Inflation jumps, rents set records

RBA target is met as rental returns surge

Inflation jumps, rents set records

Australia’s biggest city has seen a whopping 2.3% growth in rents over the quarter ending last month, according to new figures from CoreLogic. The figures place Sydney in second place for the quarter, behind Brisbane which ratchetted up 2.6%.

The numbers mean that Sydney homes are now on average 7.2% more expensive to rent than they were a year ago – the fastest growth since 2008.

While the numbers may be some measure of good news for leveraged landlords, the news earlier today that inflation has increased more than expected to 0.7% for the quarter may well make some nervous. This puts annual underlying inflation up to 2.1% - which is inside the RBA’s target range.

Driven by a building boom and supply bottlenecks the world over, new build homes have seen their biggest price hike since 2000 – the year after negative gearing was ‘invented’ by halving the amount of CGT on long term investments.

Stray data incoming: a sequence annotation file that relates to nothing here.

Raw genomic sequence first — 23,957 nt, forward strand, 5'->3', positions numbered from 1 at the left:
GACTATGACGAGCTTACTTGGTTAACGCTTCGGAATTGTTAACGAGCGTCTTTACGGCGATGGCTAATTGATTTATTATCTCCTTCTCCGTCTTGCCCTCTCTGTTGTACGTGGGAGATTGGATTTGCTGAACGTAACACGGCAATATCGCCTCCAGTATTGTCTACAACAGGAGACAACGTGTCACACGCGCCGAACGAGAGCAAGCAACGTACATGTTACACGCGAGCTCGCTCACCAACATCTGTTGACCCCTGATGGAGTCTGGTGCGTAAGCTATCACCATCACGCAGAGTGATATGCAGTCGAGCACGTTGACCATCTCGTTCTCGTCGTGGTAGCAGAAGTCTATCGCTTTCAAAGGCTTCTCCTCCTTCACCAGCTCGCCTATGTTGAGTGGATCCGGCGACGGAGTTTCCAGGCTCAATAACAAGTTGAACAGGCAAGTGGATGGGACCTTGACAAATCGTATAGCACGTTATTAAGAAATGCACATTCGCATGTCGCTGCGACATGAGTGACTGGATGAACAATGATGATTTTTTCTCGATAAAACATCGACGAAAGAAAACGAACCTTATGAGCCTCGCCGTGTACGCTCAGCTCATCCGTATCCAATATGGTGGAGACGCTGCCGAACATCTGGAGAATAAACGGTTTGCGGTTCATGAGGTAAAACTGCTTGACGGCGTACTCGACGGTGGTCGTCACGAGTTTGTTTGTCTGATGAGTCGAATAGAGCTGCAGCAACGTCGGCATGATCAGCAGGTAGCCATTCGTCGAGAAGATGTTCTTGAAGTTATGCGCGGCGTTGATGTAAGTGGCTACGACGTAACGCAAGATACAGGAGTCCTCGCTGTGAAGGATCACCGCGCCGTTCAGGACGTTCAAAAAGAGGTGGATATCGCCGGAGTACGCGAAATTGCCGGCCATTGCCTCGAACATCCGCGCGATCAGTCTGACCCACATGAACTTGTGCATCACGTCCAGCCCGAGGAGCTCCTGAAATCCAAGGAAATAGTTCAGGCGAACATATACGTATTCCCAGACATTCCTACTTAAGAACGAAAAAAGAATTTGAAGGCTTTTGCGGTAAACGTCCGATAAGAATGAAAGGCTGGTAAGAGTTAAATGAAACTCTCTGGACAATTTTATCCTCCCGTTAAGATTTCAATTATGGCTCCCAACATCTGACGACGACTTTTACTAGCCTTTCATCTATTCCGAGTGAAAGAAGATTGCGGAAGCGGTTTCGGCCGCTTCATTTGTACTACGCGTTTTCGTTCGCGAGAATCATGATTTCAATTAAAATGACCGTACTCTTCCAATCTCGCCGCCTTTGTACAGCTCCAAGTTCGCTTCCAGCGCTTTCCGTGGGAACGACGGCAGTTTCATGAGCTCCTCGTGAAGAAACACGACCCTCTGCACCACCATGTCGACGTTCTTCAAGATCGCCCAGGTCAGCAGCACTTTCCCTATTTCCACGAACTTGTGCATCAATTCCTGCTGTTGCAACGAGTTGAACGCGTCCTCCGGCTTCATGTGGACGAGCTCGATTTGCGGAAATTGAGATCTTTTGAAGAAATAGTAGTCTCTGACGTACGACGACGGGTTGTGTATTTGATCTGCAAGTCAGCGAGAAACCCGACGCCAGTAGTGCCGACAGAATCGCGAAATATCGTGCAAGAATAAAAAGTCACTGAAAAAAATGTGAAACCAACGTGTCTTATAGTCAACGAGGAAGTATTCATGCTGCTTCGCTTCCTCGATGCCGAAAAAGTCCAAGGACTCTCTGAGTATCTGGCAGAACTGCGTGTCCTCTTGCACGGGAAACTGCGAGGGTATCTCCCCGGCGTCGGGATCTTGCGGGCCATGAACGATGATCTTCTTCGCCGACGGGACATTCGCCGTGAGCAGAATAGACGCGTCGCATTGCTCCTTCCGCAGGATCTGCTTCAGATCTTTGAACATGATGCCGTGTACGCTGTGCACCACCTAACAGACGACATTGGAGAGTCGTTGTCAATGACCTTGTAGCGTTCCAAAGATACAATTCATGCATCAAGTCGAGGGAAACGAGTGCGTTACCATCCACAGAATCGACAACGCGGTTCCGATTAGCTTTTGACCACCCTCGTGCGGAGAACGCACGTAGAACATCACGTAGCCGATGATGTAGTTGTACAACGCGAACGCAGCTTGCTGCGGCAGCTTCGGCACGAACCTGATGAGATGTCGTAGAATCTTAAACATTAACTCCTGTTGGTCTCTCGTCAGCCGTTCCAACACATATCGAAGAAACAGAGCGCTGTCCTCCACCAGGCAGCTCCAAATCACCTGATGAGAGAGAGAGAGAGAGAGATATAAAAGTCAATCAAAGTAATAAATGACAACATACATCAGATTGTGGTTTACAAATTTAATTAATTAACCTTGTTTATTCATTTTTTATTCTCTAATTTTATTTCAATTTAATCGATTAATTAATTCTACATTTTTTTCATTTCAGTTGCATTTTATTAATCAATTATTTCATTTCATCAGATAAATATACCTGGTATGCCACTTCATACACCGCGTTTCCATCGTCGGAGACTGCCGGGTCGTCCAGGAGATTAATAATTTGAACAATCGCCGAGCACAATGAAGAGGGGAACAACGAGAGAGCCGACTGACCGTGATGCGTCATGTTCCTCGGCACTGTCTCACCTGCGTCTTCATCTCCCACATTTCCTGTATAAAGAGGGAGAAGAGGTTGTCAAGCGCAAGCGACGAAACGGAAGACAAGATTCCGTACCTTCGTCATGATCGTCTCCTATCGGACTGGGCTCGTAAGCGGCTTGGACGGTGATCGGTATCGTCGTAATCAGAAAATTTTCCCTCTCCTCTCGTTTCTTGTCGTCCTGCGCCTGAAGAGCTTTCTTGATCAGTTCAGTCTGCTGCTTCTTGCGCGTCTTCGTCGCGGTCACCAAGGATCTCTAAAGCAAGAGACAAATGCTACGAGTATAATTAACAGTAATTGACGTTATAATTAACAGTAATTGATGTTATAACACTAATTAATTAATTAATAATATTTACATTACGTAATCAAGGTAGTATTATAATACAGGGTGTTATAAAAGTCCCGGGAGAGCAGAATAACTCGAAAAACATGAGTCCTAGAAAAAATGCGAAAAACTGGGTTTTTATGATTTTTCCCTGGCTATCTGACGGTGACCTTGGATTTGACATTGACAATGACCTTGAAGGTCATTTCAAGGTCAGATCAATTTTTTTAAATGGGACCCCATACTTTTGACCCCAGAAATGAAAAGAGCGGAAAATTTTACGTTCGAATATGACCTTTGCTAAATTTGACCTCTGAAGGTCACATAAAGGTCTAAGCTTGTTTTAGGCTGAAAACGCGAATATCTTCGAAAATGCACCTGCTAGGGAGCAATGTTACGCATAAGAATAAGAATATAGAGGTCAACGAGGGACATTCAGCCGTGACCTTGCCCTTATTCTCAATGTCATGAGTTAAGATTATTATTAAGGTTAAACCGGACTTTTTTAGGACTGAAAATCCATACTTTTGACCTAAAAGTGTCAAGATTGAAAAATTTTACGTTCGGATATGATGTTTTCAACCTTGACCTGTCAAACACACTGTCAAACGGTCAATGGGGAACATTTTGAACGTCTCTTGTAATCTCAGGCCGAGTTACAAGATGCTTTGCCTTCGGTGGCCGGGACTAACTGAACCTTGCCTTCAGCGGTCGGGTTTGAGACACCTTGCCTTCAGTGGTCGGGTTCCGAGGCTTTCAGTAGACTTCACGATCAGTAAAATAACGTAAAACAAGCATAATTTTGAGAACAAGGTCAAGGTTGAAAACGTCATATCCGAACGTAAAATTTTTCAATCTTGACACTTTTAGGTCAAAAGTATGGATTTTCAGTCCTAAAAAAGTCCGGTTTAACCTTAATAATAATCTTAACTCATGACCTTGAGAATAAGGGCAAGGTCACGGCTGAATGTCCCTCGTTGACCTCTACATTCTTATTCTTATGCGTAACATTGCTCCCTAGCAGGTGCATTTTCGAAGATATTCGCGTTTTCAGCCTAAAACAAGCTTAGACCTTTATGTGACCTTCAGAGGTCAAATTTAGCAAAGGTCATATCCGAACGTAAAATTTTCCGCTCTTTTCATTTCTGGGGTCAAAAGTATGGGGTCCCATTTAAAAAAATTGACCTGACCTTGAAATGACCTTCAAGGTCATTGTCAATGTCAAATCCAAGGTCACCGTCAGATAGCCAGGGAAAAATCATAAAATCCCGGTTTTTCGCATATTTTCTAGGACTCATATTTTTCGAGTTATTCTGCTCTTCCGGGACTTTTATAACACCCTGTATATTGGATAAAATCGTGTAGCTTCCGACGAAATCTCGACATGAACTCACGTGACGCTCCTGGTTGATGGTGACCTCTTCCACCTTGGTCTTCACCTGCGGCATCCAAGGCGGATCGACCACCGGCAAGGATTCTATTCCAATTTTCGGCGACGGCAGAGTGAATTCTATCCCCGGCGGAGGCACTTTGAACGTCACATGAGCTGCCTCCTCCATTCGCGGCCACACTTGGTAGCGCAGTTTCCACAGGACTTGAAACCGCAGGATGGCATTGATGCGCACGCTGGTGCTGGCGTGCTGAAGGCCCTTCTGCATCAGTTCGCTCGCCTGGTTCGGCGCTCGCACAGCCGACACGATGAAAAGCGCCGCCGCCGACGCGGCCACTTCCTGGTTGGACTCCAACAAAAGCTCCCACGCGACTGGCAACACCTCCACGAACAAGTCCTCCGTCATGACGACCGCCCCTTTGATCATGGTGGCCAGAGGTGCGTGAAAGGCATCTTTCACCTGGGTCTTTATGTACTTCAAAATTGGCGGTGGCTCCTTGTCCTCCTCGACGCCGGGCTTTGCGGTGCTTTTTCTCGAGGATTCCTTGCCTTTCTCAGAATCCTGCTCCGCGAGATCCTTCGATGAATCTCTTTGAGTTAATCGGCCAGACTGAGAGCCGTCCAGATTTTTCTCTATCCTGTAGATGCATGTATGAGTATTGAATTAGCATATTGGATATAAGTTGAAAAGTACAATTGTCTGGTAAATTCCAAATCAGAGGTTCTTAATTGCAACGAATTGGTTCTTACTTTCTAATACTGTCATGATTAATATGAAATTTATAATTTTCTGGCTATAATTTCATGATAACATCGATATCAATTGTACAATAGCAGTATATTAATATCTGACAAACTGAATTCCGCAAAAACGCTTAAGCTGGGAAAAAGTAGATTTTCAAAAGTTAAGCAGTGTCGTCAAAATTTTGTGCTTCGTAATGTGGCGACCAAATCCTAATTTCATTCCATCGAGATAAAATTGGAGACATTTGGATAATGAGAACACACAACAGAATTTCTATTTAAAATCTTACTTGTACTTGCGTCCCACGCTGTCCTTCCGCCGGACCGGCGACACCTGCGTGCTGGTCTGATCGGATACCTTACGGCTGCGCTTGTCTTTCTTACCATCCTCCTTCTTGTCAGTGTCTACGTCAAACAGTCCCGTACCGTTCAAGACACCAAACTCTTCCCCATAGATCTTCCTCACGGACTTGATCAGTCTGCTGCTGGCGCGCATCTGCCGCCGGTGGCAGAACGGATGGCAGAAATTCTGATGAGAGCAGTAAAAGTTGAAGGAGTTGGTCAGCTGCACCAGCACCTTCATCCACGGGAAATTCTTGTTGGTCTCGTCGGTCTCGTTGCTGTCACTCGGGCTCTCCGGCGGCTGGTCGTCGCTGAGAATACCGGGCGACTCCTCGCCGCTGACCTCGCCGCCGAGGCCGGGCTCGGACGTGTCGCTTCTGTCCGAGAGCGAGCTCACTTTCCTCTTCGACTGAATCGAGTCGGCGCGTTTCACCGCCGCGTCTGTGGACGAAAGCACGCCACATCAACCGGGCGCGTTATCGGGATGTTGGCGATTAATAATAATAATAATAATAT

The Aussie dollar has jumped to 75.3c to the greenback on the news, with global markets pricing in a potential interest rate rise sooner than expected.

City                        Median Rent                      Annual Increase
Sydney                  $595                                      7.2%

Melbourne          $450                                      1.2%

Brisbane               $491                                      9.7%

Adelaide               $440                                      8.3%

Perth                     $478                                      14.5%

Hobart                  $507                                      12.8%

Darwin                  $561                                      20.9%

Canberra              $633                                      9.6%
(CoreLogic figures)

Despite the increase in rental rates, the overall gross rental yield continues to fall, as home price appreciation outstrips the rent hikes – nationally gross rental yields have slipped from 3.77% to 3.29% - not great news for stretched property investors.